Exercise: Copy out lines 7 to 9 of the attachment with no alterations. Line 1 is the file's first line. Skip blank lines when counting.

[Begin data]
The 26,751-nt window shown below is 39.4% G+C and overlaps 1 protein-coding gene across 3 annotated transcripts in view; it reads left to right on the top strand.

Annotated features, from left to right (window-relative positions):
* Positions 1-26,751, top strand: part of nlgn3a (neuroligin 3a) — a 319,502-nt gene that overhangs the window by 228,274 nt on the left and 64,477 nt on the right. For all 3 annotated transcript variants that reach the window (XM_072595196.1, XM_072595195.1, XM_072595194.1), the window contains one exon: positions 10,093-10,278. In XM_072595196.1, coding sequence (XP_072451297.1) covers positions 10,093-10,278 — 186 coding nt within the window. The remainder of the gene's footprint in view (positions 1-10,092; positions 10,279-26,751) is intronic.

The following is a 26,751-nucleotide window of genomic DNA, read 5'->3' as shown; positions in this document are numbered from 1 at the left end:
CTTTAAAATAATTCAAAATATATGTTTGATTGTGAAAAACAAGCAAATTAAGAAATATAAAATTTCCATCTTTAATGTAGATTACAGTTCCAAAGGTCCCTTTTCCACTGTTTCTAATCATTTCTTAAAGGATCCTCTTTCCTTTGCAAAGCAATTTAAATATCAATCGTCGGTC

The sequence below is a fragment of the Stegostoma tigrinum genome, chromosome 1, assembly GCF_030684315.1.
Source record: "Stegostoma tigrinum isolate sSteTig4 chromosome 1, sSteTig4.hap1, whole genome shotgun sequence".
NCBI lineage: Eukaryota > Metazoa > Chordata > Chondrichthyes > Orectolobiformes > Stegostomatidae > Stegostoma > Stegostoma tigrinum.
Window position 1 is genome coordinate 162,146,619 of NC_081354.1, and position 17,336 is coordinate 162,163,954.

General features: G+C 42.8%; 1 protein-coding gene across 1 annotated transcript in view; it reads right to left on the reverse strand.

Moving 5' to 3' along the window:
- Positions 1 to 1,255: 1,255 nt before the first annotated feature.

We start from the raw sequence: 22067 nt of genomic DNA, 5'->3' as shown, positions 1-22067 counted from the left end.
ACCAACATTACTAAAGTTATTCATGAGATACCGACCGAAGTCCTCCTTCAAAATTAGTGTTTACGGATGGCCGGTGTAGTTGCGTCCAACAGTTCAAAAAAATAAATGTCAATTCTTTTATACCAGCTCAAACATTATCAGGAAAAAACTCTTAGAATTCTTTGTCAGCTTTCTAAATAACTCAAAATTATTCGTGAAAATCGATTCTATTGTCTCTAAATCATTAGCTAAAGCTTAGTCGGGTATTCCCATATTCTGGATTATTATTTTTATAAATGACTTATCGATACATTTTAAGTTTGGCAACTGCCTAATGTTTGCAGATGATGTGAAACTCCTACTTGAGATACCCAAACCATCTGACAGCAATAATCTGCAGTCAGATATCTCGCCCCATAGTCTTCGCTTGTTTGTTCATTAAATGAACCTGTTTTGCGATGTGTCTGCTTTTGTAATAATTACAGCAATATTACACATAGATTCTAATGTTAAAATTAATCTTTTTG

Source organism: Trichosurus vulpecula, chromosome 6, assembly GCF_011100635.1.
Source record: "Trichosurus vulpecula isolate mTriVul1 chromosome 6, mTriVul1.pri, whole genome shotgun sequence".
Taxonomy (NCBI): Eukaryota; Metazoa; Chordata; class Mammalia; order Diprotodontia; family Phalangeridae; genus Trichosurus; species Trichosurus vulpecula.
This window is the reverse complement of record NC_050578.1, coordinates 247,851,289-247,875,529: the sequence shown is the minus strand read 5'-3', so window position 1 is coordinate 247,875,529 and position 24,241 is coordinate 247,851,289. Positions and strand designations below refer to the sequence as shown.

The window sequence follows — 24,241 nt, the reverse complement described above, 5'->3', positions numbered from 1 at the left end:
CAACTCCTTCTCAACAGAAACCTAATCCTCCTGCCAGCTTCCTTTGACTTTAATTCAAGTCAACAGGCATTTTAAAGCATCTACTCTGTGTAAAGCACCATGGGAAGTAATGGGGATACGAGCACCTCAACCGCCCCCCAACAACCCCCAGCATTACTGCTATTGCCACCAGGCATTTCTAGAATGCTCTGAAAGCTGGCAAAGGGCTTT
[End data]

Source record: "Stegostoma tigrinum isolate sSteTig4 chromosome 1, sSteTig4.hap1, whole genome shotgun sequence".
NCBI lineage: Eukaryota > Metazoa > Chordata > Chondrichthyes > Orectolobiformes > Stegostomatidae > Stegostoma > Stegostoma tigrinum.
Window position 1 is genome coordinate 162,146,619 of NC_081354.1, and position 17,336 is coordinate 162,163,954.